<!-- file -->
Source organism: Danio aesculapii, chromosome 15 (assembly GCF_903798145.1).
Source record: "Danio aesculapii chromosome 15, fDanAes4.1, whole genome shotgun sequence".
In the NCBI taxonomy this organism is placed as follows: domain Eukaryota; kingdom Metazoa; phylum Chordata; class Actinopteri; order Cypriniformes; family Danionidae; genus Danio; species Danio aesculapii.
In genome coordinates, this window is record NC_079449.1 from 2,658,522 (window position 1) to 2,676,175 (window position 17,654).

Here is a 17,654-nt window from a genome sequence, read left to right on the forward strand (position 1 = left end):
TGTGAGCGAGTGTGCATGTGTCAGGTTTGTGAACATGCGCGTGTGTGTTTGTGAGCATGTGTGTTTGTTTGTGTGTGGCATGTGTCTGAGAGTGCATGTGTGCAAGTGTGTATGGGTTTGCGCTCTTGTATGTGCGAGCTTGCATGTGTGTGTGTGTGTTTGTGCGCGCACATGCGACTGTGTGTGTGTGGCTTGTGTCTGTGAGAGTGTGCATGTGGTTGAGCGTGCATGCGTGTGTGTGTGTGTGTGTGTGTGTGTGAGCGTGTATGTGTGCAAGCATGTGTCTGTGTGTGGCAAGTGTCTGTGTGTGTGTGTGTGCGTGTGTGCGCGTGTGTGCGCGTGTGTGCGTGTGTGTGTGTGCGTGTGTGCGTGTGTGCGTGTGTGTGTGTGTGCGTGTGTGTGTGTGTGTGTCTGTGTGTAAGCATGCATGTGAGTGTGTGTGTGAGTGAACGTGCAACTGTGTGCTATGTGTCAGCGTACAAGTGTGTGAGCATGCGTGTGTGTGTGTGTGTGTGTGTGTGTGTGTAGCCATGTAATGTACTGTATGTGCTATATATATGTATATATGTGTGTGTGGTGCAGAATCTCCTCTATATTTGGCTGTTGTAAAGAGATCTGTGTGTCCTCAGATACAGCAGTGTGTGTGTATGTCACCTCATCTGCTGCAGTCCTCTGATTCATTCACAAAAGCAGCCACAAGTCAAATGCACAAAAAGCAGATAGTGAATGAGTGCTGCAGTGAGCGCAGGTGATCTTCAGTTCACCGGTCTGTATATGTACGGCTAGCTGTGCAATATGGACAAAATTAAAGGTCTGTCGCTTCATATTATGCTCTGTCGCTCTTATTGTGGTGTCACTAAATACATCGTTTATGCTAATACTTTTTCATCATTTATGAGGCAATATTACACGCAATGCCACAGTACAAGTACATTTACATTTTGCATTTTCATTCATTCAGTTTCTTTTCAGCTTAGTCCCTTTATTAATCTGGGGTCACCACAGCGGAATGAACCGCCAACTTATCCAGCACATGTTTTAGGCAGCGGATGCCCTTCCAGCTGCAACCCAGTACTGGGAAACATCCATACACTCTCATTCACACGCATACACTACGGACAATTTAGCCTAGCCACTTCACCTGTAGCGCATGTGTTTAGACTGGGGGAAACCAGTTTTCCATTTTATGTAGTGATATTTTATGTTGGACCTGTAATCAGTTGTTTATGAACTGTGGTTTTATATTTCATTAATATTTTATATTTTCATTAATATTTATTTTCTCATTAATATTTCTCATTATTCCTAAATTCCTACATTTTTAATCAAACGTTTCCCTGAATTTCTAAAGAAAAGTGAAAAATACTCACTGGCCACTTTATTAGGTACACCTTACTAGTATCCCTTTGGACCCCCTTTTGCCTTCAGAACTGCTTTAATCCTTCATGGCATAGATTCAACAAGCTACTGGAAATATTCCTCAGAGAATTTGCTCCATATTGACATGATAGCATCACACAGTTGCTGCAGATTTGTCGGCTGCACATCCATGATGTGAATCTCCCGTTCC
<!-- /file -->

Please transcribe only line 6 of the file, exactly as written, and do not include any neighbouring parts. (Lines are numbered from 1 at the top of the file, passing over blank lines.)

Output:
TGTGAGCGAGTGTGCATGTGTCAGGTTTGTGAACATGCGCGTGTGTGTTTGTGAGCATGTGTGTTTGTTTGTGTGTGGCATGTGTCTGAGAGTGCATGTGTGCAAGTGTGTATGGGTTTGCGCTCTTGTATGTGCGAGCTTGCATGTGTGTGTGTGTGTTTGTGCGCGCACATGCGACTGTGTGTGTGTGGCTTGTGTCTGTGAGAGTGTGCATGTGGTTGAGCGTGCATGCGTGTGTGTGTGTGTGTGTGTGTGTGTGAGCGTGTATGTGTGCAAGCATGTGTCTGTGTGTGGCAAGTGTCTGTGTGTGTGTGTGTGCGTGTGTGCGCGTGTGTGCGCGTGTGTGCGTGTGTGTGTGTGCGTGTGTGCGTGTGTGCGTGTGTGTGTGTGTGCGTGTGTGTGTGTGTGTGTCTGTGTGTAAGCATGCATGTGAGTGTGTGTGTGAGTGAACGTGCAACTGTGTGCTATGTGTCAGCGTACAAGTGTGTGAGCATGCGTGTGTGTGTGTGTGTGTGTGTGTGTGTGTAGCCATGTAATGTACTGTATGTGCTATATATATGTATATATGTGTGTGTGGTGCAGAATCTCCTCTATATTTGGCTGTTGTAAAGAGATCTGTGTGTCCTCAGATACAGCAGTGTGTGTGTATGTCACCTCATCTGCTGCAGTCCTCTGATTCATTCACAAAAGCAGCCACAAGTCAAATGCACAAAAAGCAGATAGTGAATGAGTGCTGCAGTGAGCGCAGGTGATCTTCAGTTCACCGGTCTGTATATGTACGGCTAGCTGTGCAATATGGACAAAATTAAAGGTCTGTCGCTTCATATTATGCTCTGTCGCTCTTATTGTGGTGTCACTAAATACATCGTTTATGCTAATACTTTTTCATCATTTATGAGGCAATATTACACGCAATGCCACAGTACAAGTACATTTACATTTTGCATTTTCATTCATTCAGTTTCTTTTCAGCTTAGTCCCTTTATTAATCTGGGGTCACCACAGCGGAATGAACCGCCAACTTATCCAGCACATGTTTTAGGCAGCGGATGCCCTTCCAGCTGCAACCCAGTACTGGGAAACATCCATACACTCTCATTCACACGCATACACTACGGACAATTTAGCCTAGCCACTTCACCTGTAGCGCATGTGTTTAGACTGGGGGAAACCAGTTTTCCATTTTATGTAGTGATATTTTATGTTGGACCTGTAATCAGTTGTTTATGAACTGTGGTTTTATATTTCATTAATATTTTATATTTTCATTAATATTTATTTTCTCATTAATATTTCTCATTATTCCTAAATTCCTACATTTTTAATCAAACGTTTCCCTGAATTTCTAAAGAAAAGTGAAAAATACTCACTGGCCACTTTATTAGGTACACCTTACTAGTATCCCTTTGGACCCCCTTTTGCCTTCAGAACTGCTTTAATCCTTCATGGCATAGATTCAACAAGCTACTGGAAATATTCCTCAGAGAATTTGCTCCATATTGACATGATAGCATCACACAGTTGCTGCAGATTTGTCGGCTGCACATCCATGATGTGAATCTCCCGTTCC